So now this evening, I've got a slight ringing and discomfort in my right ear. I deserve it I know. I must say though, those AK's are very loud... and fun. I'm still working on getting my scope properly sighted at 100 yards. Its not easy trying to sight a rifle on a bench with a 30 round banana clip sticking out the bottom.

I do hope to be able to use it this fall for some deer hunting. Its a fine rifle, just as soon as you stick enough oil in it... which makes me wonder... given the amount of oil needed to keep one of those things running smooth...I am forced to wonder why the rifle has done so well over the years as it seems like a rather... burdensome requirement for use. Oh well, gotta do what you've got to do.

It should be noted that the previously mentioned Mr. Abbott is horrified by the fact that I own any firearms... and is beginning to think that it would not be a good idea for the Republicans to explicitly limit my ability to own them.

NationMaster... Scam?

At the request of the honorable Mr Abbott (aka The Experience), who has completely capitulated in the copbuyitaphobia wars has asked me to briefly discuss a scam that he was a victim of.

To quote Mr Abbott:

I request that Emir Hat's Ever Victorious Armies assist the good peasants of tdaxp in a just quest

It seems that he was scammed by NationMaster. A while back, he signed up for a time, and finding no use for the service canceled it... only to be billed several more times. Not to mention some issues in getting refunds for said charges.

Not unlike the scam AOL perpetrates IMO. They make it insanely easy to join... but very very difficult to cancel. Sure, you can write them a letter asking them to terminate your account... but who has the time for that? Instead, you call their 800 number and wait on hold for 30 min to speak with one of the 14 persons who can assist you. Of course...when you do try to cancel, they spend a great deal of time trying to talk you out of it, often by making you feel guilty about it. If I had to guess... Id say they hire Catholic Priests for this job, after all...who knows more about guilt than Catholics?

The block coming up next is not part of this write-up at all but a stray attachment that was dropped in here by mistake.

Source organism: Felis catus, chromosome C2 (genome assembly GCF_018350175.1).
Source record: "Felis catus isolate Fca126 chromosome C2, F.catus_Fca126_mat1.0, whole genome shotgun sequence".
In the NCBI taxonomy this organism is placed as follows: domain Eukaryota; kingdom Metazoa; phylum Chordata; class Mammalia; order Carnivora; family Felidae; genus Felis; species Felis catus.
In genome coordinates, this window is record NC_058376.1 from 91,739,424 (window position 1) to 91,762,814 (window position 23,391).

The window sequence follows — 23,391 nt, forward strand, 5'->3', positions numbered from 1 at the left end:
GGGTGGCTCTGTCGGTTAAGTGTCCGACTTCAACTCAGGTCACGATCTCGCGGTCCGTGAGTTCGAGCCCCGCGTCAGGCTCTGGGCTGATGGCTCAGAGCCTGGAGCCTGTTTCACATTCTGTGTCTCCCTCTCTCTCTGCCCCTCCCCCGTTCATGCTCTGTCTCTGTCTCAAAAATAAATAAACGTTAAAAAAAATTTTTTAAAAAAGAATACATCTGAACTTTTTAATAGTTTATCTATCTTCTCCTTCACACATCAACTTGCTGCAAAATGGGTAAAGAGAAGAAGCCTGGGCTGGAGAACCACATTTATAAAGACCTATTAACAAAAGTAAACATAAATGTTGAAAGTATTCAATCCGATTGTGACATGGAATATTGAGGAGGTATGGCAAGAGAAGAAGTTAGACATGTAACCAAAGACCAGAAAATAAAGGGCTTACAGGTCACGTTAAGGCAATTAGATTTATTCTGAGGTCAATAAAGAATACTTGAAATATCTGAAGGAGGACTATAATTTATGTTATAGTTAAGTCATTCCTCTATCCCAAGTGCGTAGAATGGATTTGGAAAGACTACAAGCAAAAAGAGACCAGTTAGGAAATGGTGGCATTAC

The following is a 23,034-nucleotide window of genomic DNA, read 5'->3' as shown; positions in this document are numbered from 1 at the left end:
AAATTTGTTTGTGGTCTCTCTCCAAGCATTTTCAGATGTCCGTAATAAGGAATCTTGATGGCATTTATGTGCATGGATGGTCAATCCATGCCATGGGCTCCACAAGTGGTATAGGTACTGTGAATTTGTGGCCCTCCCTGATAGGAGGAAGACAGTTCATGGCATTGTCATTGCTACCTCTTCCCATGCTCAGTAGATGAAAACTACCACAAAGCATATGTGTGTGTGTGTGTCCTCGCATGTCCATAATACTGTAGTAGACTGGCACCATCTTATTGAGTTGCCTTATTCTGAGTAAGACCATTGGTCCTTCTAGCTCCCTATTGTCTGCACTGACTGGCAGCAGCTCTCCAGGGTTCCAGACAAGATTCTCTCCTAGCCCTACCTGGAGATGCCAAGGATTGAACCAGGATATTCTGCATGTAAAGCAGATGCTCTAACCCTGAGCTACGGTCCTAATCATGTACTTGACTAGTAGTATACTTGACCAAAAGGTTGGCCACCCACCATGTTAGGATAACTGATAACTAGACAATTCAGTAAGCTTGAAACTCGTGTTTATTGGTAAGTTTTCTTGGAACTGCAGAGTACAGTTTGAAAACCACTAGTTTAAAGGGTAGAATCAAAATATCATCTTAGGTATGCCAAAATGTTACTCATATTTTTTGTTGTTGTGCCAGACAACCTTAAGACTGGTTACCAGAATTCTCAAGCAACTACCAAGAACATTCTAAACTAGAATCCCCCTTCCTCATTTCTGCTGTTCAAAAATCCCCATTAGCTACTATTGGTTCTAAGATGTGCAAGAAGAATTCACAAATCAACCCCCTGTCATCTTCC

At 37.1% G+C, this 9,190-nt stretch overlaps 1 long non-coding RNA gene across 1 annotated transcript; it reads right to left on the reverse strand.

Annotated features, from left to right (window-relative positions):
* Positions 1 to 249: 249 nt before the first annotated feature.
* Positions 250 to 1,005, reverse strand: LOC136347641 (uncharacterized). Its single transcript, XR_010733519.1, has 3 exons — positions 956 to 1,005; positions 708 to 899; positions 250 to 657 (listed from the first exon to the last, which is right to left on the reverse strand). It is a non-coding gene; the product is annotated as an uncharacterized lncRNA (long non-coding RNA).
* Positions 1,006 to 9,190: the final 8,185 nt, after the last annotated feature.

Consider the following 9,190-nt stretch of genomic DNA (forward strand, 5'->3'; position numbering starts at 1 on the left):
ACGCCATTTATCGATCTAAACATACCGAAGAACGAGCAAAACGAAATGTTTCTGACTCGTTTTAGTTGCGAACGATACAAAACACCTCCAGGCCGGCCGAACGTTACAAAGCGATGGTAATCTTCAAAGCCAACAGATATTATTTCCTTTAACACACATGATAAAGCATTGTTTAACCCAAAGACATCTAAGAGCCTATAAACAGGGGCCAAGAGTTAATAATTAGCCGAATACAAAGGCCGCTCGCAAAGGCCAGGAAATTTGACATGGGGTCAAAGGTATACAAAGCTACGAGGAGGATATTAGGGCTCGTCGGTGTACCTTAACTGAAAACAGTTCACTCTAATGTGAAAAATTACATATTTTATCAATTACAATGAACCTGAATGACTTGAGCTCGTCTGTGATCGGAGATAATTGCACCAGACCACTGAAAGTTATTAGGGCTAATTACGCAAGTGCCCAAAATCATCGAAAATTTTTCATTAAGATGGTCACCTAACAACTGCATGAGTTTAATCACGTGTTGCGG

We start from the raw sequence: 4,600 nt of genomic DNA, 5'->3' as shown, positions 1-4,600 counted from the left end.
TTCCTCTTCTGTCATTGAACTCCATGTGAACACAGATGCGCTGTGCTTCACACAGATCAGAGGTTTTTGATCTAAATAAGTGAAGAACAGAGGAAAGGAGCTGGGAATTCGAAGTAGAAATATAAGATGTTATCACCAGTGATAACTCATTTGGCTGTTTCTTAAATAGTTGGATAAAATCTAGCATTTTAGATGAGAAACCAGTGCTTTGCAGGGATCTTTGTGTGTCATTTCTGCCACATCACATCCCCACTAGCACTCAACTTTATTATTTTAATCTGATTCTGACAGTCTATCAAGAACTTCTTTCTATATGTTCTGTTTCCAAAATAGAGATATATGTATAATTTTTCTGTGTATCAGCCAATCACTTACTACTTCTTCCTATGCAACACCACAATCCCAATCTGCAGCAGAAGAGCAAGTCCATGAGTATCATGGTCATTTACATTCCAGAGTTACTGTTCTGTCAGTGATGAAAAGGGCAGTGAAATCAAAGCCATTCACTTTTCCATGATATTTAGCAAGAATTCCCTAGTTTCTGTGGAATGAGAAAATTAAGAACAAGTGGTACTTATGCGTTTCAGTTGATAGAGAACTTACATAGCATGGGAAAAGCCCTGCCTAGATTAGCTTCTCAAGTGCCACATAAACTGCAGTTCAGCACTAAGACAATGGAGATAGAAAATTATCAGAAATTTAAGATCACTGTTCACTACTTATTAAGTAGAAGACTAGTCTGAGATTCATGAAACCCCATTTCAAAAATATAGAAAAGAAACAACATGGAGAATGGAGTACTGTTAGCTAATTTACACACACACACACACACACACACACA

You realize that by terminating your account, everyone who you've ever talked to on AOL will think less of you and curse your name until the day you die.

Don't you love us anymore?

If you do cancel... you will never be able to talk to ANYONE online again... EVER!

If you have the stalwartness to endure the cancellation representative (aka Priest), they will finally agree to terminate your account... ending with that there is a chance that your account might be billed one last time, and if that happens you should just call them and they will reverse the charge.

Of course, having gone though all of that, if you did find a 19.95 charge on your credit card courtesy of AOL for an unused month of service... what are the chances you would want to go through being on hold again for another 30 min?

Add to that the countless persons who give up on trying to cancel their account. Either because they cannot handle the 30 min hold times, or the banter and guilt trips on how bad it is to cancel, end up just writing off the 20 a month they loose to AOL.